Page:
Obama to Use Current Law to Support Detentions
By PETER BAKER
September 23, 2009
WASHINGTON — The Obama administration has decided not to seek new legislation from Congress authorizing the indefinite detention of about 50 terrorism suspects being held without charges at at Guantánamo Bay, Cuba, officials said Wednesday.
Instead, the administration will continue to hold the detainees without bringing them to trial based on the power it says it has under the Congressional resolution passed after the attacks of Sept. 11, 2001, authorizing the president to use force against forces of Al Qaeda and the Taliban.
In concluding that it does not need specific permission from Congress to hold detainees without charges, the Obama administration is adopting one of the arguments advanced by the Bush administration in years of debates about detention policies.
But President Obama’s advisers are not embracing the more disputed Bush contention that the president has inherent power under the Constitution to detain terrorism suspects indefinitely regardless of Congress.
The Justice Department said in a statement Wednesday night that “the administration would rely on authority already provided by Congress” under the use of force resolution. “The administration is not currently seeking additional authorization,” the statement said.
The department pointed out that courts would continue to review the cases of those held without charges through habeas corpus hearings. The Washington Post first reported the decision.
The legal interpretation applies to detainees whom the government concludes should be held because they are a continuing danger to national security but who cannot be brought to trial for various reasons, like evidence tainted by harsh interrogations. Although it has not determined definitively how many detainees that applies to, officials said it would probably be about 50 of the more than 200 men still held at Guantánamo. The government plans to bring the others to trial or send them to other countries.
Officials said the decision applies only to those already held at Guantánamo. They said it remained an open question whether the administration would seek legislation or establish a new system for indefinite detention of suspected terrorists captured in the future.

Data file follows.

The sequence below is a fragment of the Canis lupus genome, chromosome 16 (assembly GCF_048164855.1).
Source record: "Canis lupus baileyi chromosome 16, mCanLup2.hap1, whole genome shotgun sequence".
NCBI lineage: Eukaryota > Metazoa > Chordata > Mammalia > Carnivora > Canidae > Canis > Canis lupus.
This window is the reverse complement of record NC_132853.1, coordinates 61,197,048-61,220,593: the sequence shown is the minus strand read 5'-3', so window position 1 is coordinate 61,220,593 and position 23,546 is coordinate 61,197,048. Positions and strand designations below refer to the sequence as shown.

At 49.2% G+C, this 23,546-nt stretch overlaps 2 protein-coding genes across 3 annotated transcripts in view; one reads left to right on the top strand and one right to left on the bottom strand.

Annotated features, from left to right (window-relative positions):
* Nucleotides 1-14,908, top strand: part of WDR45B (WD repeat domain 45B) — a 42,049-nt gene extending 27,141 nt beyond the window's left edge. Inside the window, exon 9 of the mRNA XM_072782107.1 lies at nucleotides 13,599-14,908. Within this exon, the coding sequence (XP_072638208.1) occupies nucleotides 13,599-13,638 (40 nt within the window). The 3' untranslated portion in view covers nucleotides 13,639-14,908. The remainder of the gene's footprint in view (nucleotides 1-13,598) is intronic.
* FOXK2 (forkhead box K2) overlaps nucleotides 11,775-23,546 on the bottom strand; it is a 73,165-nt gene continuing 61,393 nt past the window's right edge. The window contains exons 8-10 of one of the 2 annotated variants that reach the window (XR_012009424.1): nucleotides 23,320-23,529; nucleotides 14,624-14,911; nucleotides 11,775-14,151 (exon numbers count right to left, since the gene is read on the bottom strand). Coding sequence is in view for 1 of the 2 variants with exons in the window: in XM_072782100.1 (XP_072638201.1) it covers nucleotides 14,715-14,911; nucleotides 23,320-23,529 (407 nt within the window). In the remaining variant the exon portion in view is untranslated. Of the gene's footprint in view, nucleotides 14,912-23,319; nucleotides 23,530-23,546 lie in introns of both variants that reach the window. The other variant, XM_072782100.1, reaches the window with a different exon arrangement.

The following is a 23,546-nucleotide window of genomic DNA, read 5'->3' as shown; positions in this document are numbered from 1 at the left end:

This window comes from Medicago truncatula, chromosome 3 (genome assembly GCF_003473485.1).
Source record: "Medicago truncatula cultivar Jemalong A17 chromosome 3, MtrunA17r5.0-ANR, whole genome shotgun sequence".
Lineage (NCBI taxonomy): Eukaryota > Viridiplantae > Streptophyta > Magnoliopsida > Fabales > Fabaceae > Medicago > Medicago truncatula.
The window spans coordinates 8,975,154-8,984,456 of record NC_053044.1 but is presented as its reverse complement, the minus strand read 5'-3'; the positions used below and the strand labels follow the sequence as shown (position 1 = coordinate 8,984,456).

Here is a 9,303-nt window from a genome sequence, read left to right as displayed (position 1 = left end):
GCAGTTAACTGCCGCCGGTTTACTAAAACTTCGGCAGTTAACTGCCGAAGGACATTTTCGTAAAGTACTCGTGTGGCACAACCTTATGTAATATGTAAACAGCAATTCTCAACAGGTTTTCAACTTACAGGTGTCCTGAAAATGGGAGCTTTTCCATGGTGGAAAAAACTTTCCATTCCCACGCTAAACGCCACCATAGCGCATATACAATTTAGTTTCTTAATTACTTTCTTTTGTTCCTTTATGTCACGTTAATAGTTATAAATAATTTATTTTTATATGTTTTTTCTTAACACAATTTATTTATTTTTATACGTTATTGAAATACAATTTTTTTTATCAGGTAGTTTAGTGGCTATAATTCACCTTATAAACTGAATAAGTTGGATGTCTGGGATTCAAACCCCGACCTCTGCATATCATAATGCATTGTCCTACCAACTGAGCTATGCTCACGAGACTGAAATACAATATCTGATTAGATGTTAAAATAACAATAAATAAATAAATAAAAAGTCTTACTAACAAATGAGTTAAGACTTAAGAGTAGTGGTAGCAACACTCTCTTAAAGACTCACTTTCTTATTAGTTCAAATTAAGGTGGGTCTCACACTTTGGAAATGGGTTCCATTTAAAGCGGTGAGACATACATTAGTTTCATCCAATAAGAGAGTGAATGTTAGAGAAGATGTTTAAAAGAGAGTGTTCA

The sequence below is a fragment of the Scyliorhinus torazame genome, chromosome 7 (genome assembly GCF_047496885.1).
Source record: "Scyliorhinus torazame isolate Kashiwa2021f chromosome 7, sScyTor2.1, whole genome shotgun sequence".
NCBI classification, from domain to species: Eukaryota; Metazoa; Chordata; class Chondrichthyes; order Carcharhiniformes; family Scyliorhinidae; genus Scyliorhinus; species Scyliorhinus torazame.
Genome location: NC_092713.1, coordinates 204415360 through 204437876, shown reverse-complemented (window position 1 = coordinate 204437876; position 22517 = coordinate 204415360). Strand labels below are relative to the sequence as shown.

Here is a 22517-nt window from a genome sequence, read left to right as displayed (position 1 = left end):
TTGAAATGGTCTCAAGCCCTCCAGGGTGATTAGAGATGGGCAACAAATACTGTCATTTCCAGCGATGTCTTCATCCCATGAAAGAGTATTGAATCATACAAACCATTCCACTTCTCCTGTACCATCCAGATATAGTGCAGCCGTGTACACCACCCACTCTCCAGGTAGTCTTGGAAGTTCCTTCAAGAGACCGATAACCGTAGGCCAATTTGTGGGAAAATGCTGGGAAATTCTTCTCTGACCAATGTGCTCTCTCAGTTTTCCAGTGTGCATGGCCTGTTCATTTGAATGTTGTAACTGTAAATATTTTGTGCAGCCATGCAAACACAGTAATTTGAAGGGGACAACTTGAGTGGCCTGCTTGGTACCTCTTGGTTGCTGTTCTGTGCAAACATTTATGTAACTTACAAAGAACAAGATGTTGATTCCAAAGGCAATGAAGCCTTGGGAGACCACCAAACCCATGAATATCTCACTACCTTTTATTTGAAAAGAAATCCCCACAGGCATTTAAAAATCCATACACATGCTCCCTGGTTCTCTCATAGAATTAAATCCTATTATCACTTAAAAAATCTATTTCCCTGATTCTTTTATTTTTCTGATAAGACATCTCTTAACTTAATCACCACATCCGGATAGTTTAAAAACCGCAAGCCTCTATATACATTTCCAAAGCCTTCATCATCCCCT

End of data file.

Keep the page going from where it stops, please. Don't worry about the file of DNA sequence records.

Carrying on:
Justice Department officials informed representatives of human rights and civil liberties groups about the decision not to seek the new legislation for the current detainees at a meeting last week. Officials said Wednesday that the position was in keeping with the evolving arguments being made by the administration in court over recent months.
“The position conveyed by the Justice Department in the meeting last week broke no new ground and was entirely consistent with information previously provided by the Justice Department to the Senate Armed Services Committee,” the department’s statement said.
Still, the position surprised some critics who had expected after a speech by Mr. Obama in May that he would seek legislation to put the system of indefinite detention on firmer political and legal ground. In that speech at the National Archives, Mr. Obama said that he was considering continuing indefinite detention in some limited cases but that he would not act unilaterally.
“We must recognize that these detention policies cannot be unbounded,” he said at the time. “They can’t be based simply on what I or the executive branch decide alone.”
He said he would “work with Congress to develop an appropriate legal regime so that our efforts are consistent with our values and our Constitution.”
Officials said Wednesday that working with Congress did not mean the president would seek legislation, only that he would consult lawmakers.
Given the opposition in Congress to Mr. Obama’s plan to close Guantánamo, especially if it means transferring detainees to prisons on American soil, the prospect of writing legislation that would pass both houses appears daunting at best.
Sarah E. Mendelson, a scholar at the Center for Strategic and International Studies who led a study about closing Guantánamo, said forgoing legislation was "overall a good step" because it prevented Congress from making things worse. "We don’t know if it closes the door definitively on efforts to institutionalize detention without charge," she added, "since the White House might seek to do this by itself."
A version of this article appeared in print on September 24, 2009, on page A23 of the New York edition.